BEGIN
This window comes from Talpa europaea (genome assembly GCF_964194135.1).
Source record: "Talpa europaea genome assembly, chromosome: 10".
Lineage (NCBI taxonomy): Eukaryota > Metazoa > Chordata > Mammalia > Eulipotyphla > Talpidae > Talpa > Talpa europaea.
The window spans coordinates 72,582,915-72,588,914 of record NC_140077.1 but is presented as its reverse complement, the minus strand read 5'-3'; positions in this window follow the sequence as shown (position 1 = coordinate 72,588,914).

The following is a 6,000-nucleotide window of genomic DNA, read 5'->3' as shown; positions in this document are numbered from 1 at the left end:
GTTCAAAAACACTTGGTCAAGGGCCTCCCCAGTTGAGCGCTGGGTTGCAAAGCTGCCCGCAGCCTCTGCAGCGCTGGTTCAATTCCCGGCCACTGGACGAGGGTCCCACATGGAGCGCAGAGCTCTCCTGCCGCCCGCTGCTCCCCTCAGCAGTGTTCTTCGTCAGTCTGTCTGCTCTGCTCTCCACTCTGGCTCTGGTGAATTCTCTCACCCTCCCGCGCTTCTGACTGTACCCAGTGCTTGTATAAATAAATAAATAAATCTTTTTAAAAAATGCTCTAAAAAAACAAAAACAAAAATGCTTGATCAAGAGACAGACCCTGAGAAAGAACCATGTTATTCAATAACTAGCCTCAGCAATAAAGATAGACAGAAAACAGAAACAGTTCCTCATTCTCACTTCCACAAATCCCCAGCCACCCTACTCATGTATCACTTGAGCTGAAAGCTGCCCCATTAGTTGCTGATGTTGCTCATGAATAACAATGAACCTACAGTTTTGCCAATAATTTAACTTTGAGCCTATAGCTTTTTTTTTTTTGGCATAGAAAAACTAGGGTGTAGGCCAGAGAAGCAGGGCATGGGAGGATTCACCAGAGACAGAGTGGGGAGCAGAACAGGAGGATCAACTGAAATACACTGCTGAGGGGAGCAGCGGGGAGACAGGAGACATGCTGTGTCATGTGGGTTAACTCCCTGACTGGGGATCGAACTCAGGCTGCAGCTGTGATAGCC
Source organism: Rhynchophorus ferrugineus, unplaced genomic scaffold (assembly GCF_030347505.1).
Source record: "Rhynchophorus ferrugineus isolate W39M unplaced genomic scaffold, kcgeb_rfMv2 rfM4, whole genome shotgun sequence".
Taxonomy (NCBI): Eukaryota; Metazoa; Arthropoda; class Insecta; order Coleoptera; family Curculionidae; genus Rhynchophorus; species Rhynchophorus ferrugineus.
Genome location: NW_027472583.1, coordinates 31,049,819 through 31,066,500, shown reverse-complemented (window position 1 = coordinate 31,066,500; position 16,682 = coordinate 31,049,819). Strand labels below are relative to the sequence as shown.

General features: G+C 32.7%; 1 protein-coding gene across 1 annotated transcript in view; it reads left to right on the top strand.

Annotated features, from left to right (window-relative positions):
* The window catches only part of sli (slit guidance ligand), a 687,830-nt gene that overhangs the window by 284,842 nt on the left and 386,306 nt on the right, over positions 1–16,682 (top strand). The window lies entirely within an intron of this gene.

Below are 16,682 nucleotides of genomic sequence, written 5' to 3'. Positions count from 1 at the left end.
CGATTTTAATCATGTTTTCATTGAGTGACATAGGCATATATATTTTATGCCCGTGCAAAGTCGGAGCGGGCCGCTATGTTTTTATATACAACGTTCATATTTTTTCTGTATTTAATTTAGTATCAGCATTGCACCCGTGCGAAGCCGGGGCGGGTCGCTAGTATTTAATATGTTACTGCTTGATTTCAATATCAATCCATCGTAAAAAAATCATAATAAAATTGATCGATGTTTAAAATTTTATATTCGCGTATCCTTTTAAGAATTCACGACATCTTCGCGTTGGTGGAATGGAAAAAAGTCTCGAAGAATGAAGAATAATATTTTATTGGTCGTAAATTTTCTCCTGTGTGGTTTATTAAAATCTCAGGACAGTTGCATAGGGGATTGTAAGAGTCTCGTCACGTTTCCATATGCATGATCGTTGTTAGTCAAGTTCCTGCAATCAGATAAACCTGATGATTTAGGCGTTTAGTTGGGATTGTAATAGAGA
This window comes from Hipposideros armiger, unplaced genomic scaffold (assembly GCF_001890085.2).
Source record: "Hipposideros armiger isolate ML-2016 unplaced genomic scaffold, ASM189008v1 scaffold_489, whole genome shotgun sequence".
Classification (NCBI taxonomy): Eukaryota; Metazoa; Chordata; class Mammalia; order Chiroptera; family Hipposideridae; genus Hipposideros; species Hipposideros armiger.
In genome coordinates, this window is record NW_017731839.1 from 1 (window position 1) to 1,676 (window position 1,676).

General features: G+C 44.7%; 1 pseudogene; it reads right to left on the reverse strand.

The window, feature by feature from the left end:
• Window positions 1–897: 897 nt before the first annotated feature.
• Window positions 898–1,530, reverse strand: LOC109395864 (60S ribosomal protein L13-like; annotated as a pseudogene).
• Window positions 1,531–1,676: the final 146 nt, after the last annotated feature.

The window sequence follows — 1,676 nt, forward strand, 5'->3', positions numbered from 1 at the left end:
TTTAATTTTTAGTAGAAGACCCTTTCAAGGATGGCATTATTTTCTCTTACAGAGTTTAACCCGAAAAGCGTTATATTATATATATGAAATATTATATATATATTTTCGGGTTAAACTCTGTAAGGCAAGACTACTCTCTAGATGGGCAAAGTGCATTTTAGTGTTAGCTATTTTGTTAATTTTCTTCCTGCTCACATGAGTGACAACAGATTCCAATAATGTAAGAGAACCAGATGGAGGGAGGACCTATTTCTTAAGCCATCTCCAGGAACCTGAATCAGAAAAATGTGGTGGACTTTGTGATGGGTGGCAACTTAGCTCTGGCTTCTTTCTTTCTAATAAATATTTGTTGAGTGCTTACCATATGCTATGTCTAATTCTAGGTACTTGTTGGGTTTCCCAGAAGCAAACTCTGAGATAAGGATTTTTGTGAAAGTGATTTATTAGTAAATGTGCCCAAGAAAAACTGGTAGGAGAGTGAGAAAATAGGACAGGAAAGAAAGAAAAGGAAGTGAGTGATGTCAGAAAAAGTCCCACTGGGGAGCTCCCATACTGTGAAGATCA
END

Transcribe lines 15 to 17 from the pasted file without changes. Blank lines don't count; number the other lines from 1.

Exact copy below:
CGATTTTAATCATGTTTTCATTGAGTGACATAGGCATATATATTTTATGCCCGTGCAAAGTCGGAGCGGGCCGCTATGTTTTTATATACAACGTTCATATTTTTTCTGTATTTAATTTAGTATCAGCATTGCACCCGTGCGAAGCCGGGGCGGGTCGCTAGTATTTAATATGTTACTGCTTGATTTCAATATCAATCCATCGTAAAAAAATCATAATAAAATTGATCGATGTTTAAAATTTTATATTCGCGTATCCTTTTAAGAATTCACGACATCTTCGCGTTGGTGGAATGGAAAAAAGTCTCGAAGAATGAAGAATAATATTTTATTGGTCGTAAATTTTCTCCTGTGTGGTTTATTAAAATCTCAGGACAGTTGCATAGGGGATTGTAAGAGTCTCGTCACGTTTCCATATGCATGATCGTTGTTAGTCAAGTTCCTGCAATCAGATAAACCTGATGATTTAGGCGTTTAGTTGGGATTGTAATAGAGA
This window comes from Hipposideros armiger, unplaced genomic scaffold (assembly GCF_001890085.2).
Source record: "Hipposideros armiger isolate ML-2016 unplaced genomic scaffold, ASM189008v1 scaffold_489, whole genome shotgun sequence".